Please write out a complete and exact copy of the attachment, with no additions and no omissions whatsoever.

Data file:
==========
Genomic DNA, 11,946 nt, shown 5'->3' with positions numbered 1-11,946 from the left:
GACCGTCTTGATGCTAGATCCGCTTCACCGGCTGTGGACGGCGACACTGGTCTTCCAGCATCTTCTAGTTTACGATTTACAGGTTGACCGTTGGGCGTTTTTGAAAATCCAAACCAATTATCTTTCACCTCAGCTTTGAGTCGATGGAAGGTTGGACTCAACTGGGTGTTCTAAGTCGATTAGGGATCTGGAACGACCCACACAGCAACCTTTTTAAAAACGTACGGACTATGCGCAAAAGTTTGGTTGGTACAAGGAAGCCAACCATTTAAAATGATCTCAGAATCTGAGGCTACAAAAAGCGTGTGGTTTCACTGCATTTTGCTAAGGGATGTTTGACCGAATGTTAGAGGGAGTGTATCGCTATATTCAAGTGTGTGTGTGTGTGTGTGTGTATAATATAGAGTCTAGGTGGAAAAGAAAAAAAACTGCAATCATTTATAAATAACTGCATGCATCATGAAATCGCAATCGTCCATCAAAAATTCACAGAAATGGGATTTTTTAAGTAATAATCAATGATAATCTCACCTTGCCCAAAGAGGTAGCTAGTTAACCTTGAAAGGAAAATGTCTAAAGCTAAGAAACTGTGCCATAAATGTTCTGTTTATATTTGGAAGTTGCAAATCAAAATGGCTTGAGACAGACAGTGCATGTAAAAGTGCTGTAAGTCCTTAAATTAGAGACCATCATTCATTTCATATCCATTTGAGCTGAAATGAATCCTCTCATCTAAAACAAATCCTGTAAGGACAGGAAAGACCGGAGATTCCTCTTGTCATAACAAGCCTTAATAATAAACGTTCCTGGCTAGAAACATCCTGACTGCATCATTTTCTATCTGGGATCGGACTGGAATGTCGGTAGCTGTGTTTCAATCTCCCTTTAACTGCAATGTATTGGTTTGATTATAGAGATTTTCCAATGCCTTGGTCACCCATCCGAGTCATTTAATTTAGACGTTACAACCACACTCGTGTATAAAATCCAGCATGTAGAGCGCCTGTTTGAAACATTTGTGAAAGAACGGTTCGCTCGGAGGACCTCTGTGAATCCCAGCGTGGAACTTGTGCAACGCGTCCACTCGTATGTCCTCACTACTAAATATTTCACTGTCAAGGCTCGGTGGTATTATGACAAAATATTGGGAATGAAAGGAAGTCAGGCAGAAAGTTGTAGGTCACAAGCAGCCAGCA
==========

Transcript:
Genomic DNA, 11,946 nt, shown 5'->3' with positions numbered 1-11,946 from the left:
GACCGTCTTGATGCTAGATCCGCTTCACCGGCTGTGGACGGCGACACTGGTCTTCCAGCATCTTCTAGTTTACGATTTACAGGTTGACCGTTGGGCGTTTTTGAAAATCCAAACCAATTATCTTTCACCTCAGCTTTGAGTCGATGGAAGGTTGGACTCAACTGGGTGTTCTAAGTCGATTAGGGATCTGGAACGACCCACACAGCAACCTTTTTAAAAACGTACGGACTATGCGCAAAAGTTTGGTTGGTACAAGGAAGCCAACCATTTAAAATGATCTCAGAATCTGAGGCTACAAAAAGCGTGTGGTTTCACTGCATTTTGCTAAGGGATGTTTGACCGAATGTTAGAGGGAGTGTATCGCTATATTCAAGTGTGTGTGTGTGTGTGTGTGTATAATATAGAGTCTAGGTGGAAAAGAAAAAAAACTGCAATCATTTATAAATAACTGCATGCATCATGAAATCGCAATCGTCCATCAAAAATTCACAGAAATGGGATTTTTTAAGTAATAATCAATGATAATCTCACCTTGCCCAAAGAGGTAGCTAGTTAACCTTGAAAGGAAAATGTCTAAAGCTAAGAAACTGTGCCATAAATGTTCTGTTTATATTTGGAAGTTGCAAATCAAAATGGCTTGAGACAGACAGTGCATGTAAAAGTGCTGTAAGTCCTTAAATTAGAGACCATCATTCATTTCATATCCATTTGAGCTGAAATGAATCCTCTCATCTAAAACAAATCCTGTAAGGACAGGAAAGACCGGAGATTCCTCTTGTCATAACAAGCCTTAATAATAAACGTTCCTGGCTAGAAACATCCTGACTGCATCATTTTCTATCTGGGATCGGACTGGAATGTCGGTAGCTGTGTTTCAATCTCCCTTTAACTGCAATGTATTGGTTTGATTATAGAGATTTTCCAATGCCTTGGTCACCCATCCGAGTCATTTAATTTAGACGTTACAACCACACTCGTGTATAAAATCCAGCATGTAGAGCGCCTGTTTGAAACATTTGTGAAAGAACGGTTCGCTCGGAGGACCTCTGTGAATCCCAGCGTGGAACTTGTGCAACGCGTCCACTCGTATGTCCTCACTACTAAATATTTCACTGTCAAGGCTCGGTGGTATTATGACAAAATATTGGGAATGAAAGGAAGTCAGGCAGAAAGTTGTAGGTCACAAGCAGCCAGCA